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ASHC supports Tanzania ISFM consortium launch

Maize pigeon pea

Promotional material developed at the ASHC/AGRA write-shop for use at the launch

The Tanzania Soil Health Consortium – TASHCO- brings together all of the leading practitioners in Tanzania that are working on ISFM technologies. The consortium was officially launched on 25 July 2013 by the Regional Commissioner for Arusha, the Hon Magesa Mulongo.

In his opening remarks, the guest of honour thanked partners including AGRA and CABI for their continued commitment to improving agricultural productivity in the country.

Citing the clear linkage with the government’s policy, the minister said the activities planned will strengthen information sharing and bridge the gap between research and smallholder farmers’ information needs.

The coordinator of TASHCO, Dr Stephen Lyimo, explained the importance of the consortium as a platform for knowledge and information sharing and harmonisation among stakeholders in soil fertility and soil health in Tanzania.

ISFM promotional materials developed by Stephen at the ASHC/AGRA write-shop in Naivasha, Kenya in June 2013 formed part of the launch display.

James Watiti, ASHC senior communications manager said: “I was pleased to represent ASHC at this important event and to use the opportunity to spell out the potential collaborations going forward. I was delighted that materials developed in the ASHC/AGRA write-shop were being used at the launch event as exemplar ISFM materials.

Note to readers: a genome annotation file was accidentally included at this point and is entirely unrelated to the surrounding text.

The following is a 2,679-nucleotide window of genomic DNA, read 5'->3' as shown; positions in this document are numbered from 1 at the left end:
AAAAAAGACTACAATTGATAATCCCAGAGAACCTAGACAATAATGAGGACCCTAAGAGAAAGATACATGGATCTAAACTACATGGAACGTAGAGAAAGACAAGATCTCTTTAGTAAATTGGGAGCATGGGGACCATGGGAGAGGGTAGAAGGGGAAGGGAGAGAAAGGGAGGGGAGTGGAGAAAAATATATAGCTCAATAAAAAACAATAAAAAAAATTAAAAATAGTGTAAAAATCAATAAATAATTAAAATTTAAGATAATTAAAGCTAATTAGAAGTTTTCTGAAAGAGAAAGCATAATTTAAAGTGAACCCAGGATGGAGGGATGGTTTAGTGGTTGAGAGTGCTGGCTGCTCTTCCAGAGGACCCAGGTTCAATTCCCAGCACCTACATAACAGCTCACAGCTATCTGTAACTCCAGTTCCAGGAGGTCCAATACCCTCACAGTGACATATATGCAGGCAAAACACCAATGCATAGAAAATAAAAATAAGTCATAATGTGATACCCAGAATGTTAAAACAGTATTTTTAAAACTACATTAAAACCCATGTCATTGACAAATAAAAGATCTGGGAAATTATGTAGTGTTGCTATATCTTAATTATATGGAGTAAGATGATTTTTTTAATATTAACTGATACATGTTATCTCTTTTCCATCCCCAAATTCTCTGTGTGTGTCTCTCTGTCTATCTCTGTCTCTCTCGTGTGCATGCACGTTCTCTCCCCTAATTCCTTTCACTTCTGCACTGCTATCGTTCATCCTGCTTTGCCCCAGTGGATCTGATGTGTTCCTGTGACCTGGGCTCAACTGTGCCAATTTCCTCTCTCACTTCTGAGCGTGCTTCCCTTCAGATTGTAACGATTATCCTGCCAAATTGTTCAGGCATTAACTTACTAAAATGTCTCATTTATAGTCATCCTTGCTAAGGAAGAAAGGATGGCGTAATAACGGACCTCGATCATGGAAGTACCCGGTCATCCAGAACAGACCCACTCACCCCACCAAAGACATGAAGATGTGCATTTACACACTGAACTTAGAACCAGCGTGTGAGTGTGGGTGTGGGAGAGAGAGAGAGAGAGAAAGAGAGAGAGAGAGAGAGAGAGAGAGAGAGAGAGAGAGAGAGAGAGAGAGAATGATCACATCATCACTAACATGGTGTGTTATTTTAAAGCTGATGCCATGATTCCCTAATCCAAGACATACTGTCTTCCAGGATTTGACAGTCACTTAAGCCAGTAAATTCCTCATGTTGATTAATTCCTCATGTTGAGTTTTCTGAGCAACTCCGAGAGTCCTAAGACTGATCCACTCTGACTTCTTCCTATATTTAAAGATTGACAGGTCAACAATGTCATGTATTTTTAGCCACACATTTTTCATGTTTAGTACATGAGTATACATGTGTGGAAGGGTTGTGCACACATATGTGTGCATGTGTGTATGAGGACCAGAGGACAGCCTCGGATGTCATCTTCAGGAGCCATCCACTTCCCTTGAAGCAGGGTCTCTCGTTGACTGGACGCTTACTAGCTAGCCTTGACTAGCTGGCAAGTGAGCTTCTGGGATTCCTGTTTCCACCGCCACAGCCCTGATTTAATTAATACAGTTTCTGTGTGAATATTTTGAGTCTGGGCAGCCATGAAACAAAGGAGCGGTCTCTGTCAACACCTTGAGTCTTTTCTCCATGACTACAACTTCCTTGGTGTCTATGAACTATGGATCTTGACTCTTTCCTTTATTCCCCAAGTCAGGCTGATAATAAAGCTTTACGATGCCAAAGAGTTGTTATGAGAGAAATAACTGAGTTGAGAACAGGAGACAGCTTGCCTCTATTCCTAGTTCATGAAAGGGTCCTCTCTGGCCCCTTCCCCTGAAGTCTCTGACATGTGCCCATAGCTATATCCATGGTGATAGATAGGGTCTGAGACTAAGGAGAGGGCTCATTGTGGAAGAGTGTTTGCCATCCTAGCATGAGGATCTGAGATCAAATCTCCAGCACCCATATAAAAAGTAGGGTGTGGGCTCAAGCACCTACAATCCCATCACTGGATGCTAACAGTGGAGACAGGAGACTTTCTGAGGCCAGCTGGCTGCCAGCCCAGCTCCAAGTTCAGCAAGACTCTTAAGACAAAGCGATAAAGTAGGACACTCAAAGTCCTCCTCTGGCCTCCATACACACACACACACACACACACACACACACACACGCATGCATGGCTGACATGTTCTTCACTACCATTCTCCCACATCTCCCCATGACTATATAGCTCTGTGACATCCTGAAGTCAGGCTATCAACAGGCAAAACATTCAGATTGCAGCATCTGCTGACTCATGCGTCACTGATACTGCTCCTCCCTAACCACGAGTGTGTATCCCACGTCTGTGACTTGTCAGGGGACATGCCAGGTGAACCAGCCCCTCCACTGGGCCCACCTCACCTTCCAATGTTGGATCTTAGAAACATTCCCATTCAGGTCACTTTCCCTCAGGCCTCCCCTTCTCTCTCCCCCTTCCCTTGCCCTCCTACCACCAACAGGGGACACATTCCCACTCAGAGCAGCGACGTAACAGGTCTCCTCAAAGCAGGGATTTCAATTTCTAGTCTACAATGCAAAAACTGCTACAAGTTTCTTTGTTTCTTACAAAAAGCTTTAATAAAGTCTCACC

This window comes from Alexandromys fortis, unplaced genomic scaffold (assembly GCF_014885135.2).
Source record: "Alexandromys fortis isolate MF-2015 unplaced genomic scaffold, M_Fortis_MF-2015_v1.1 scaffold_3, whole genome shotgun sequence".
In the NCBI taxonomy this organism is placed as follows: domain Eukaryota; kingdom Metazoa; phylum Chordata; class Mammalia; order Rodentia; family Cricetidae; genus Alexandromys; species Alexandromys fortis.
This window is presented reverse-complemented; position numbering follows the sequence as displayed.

I was even more pleased to see that ASHC will play an important role in the first years work plan. Central to the ISFM approach is the idea of local adaption. These country-level consortiums will be well placed to ensure that local adaptations, farmer-led innovations and indigenous knowledge are combined with new research on agronomic practices to creative farmer friendly materials.

We hope to help the consortiums develop a suite of information materials which can be used as templates for new materials that are required in the future.” ASHC aims to be the key provider information and communications support for country soil health consortiums. AHSC will be developing and sharing best practices between the growing family of consortiums in Southern and Eastern Africa.

With Tanzania Soil Health Consortium this is likely to include write-shops and training of trainers to be able to deliver the ASHC write-shop approach. In addition to the presentation from ASHC, other presentations covered the application of Minjingu rock phosphate fertilizer which is made in Tanzania; maize-pigeonpea cropping system management; private sector approaches to seed production and the management of striga in maize using new ISFM techniques incorporating the use of the legume Canavalia bransiliensis also known as Brazilian jack bean. The ASHC Handbook for Integrated Soil Fertility Management was also distributed.

For more information please contact James Watiti.